October 31, 2011 – IBM is bringing its quiz show winning supercomputer Watson into the classrooms of two of the top business schools in the country in an effort to stoke the importance and possibilities of business analytics learning in higher education.
In a symposium Monday with the MIT Sloan School of Management and Harvard Business School, Watson was the centerpiece of an academic discussion on ways academics can and will transform business analytics. Students also took on the computer in an exhibition of its game show question answer aptitude.
Bernard Meyerson, VP of innovation and academic programs at IBM, pointed to the insight deep analytics could provide in real-life fields, like spotting market trends in finance. To make that type of analytics come to fruition, more education and training is needed at colleges and universities.
“Our goal in demonstrating Watson's capabilities and sharing our insights from its development is to challenge the leaders of tomorrow to leverage this new capability in ways we've yet to imagine," Meyerson said in a statement released on the symposium.
Officials from both schools touted the variety of possible applications with high-powered business analytics learning at the college level. Willy Shih, professor of management practice at Harvard Business School, said the event Monday is meant to expose students to “cutting-edge technology in deep analytics, an area of increasing importance in business applications, healthcare and the life sciences, enterprise knowledge management, finance, and anywhere there are vast amounts of unstructured data.”
Shih has written a case study on Watson that will be used for his first-year MBA students, and MIT computer science researchers were involved with coding for the supercomputer’s word comprehension capabilities.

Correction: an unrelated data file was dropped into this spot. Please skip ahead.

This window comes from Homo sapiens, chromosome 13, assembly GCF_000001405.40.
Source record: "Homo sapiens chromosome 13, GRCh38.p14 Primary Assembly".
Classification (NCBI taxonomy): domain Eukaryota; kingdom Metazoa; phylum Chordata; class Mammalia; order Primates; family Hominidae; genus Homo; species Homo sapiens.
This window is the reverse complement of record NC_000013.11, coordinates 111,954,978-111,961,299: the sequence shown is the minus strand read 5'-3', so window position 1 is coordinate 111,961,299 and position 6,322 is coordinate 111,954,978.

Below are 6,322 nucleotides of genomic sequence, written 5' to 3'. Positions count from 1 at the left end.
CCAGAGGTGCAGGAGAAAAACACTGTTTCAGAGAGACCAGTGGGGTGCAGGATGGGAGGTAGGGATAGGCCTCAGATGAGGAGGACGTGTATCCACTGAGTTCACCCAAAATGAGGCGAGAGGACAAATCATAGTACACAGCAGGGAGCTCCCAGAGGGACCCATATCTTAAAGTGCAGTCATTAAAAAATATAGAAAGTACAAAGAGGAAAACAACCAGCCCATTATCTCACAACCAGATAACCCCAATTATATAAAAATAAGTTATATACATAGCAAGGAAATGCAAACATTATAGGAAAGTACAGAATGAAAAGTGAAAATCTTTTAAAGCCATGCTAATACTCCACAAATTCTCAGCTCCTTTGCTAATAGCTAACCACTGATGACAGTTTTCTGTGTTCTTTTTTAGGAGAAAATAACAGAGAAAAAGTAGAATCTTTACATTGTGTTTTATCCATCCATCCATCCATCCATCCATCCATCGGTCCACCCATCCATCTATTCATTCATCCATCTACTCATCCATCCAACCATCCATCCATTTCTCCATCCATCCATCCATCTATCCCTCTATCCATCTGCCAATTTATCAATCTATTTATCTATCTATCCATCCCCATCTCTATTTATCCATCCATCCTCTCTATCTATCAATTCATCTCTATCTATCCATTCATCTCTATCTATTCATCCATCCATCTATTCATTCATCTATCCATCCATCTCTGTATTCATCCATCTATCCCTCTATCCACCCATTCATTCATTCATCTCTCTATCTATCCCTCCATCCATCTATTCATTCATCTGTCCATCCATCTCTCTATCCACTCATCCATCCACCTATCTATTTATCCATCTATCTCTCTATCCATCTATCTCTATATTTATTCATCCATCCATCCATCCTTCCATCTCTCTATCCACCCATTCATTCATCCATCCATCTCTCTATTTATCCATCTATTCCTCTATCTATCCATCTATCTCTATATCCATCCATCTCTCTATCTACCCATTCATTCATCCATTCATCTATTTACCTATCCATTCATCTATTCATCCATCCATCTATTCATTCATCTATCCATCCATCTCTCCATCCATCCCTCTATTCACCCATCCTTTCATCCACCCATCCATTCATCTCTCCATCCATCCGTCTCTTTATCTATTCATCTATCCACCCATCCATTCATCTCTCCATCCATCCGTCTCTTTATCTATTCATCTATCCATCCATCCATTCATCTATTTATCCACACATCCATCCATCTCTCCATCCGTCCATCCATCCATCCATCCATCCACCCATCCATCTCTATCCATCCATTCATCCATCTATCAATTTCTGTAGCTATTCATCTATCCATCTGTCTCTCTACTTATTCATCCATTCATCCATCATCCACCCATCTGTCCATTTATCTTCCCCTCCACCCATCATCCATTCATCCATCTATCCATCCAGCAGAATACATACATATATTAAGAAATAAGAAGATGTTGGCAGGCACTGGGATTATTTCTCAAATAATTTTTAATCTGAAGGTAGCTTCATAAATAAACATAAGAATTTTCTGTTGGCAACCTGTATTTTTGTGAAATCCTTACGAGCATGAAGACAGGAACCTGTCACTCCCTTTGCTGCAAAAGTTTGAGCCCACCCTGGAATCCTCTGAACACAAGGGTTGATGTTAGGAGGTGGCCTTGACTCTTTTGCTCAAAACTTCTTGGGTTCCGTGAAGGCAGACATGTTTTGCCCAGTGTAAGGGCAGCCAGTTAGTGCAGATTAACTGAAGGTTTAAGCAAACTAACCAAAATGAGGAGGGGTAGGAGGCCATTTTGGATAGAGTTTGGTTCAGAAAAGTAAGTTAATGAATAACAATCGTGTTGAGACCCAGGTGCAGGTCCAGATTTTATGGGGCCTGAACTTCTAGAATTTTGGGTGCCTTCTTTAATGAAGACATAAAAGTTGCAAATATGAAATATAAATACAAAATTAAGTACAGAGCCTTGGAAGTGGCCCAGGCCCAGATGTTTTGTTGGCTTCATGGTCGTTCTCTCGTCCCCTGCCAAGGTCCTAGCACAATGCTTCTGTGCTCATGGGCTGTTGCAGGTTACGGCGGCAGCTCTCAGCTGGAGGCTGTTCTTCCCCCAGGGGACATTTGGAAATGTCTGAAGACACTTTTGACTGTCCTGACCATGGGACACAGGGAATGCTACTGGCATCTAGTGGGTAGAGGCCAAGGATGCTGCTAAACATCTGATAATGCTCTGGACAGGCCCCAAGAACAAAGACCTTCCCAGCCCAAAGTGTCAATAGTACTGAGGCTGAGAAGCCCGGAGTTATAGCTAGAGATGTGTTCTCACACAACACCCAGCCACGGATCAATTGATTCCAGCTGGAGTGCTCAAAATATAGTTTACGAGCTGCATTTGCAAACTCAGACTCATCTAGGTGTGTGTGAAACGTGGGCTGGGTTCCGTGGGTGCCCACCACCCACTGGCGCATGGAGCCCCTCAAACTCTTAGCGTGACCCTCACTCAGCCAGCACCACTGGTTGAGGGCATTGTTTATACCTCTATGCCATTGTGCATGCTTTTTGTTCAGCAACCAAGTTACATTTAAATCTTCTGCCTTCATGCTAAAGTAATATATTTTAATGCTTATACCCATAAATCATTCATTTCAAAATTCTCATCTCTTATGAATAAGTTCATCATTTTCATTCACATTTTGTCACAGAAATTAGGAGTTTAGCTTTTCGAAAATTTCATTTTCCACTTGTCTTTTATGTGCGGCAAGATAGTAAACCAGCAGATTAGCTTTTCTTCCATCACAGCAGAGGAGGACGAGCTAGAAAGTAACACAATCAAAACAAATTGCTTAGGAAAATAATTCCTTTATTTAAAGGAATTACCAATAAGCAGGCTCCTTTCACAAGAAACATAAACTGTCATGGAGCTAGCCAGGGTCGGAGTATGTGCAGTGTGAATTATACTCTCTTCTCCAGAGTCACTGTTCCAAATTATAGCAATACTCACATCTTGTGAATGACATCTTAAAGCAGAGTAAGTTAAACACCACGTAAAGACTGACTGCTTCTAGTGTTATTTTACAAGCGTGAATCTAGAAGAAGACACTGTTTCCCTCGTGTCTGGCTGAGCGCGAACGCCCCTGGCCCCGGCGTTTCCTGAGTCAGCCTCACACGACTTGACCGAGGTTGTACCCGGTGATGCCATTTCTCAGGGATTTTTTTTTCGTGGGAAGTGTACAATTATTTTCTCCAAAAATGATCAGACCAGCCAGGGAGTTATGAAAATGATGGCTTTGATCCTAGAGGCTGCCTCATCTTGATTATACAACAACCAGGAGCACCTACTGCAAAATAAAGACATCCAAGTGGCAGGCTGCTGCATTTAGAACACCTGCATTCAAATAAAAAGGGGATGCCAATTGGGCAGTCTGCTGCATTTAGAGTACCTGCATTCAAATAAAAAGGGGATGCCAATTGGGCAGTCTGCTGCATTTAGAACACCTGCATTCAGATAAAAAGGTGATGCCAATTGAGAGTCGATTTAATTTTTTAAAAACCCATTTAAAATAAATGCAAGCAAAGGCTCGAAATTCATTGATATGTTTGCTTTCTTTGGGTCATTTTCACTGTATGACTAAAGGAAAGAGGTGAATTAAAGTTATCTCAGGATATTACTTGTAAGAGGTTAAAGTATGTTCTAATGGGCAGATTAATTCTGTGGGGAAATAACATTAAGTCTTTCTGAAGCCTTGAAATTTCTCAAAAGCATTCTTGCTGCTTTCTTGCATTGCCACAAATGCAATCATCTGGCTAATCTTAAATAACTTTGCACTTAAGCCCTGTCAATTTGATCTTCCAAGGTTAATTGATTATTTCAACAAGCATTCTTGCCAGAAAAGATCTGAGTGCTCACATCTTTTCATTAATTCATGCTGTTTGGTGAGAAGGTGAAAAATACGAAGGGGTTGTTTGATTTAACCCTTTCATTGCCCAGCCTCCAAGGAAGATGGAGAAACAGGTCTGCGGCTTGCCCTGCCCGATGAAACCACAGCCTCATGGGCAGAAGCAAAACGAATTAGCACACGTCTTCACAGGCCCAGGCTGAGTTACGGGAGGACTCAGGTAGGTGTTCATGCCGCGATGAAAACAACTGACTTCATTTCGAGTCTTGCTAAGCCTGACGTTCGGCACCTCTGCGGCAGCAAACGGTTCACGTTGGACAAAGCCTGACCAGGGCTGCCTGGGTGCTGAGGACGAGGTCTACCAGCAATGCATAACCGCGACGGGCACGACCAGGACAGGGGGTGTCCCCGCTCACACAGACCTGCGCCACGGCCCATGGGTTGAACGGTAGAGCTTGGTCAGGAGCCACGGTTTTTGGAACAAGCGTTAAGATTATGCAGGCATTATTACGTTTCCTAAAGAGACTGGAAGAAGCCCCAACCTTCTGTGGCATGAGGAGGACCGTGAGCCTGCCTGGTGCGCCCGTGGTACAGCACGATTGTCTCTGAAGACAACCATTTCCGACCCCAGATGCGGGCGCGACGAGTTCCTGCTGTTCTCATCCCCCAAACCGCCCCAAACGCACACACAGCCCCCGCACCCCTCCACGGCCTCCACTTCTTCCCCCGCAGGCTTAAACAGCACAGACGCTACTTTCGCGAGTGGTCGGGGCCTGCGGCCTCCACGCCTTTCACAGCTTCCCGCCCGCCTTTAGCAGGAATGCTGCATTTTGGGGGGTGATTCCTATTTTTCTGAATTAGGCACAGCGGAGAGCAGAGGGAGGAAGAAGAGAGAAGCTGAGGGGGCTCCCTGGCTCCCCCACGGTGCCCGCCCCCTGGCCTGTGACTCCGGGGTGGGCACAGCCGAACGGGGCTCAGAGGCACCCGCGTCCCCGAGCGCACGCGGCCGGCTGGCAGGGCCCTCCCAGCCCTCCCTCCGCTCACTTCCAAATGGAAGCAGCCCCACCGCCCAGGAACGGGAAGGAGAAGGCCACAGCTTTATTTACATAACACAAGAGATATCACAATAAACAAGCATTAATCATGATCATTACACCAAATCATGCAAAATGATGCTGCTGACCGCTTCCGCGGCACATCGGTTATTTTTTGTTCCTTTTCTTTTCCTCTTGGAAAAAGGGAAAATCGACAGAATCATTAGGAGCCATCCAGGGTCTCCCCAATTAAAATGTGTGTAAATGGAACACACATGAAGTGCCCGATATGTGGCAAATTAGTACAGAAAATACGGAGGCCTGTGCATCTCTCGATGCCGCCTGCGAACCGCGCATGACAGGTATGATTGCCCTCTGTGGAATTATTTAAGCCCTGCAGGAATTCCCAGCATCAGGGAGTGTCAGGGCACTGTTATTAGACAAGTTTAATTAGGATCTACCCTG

Erik Brynjolfson, professor at the MIT Sloan School of Management, said that economic stagnation is partly rooted in the inability of enterprises and institutions to teach in step with available technological advances such as Watson.
“Societies, institutions and structures haven’t advanced rapidly enough to keep up with the advances. We’re creating a lot of wealth through technology, but the benefits aren’t going to regular people in the middle of the income distribution,” Brynjolfson said, according to a live blog account of the event.
IBM introduced Watson earlier this year in a successful, three-day competition on answer-and-question TV show, “Jeopardy!” Since then, there have been a handful of actual implementations of Watson’s data prowess, most notably as a commercial analytics and data quality solution at health care benefits provider WellPoint.
For more on the symposium, click here to read an event blog from IBM.
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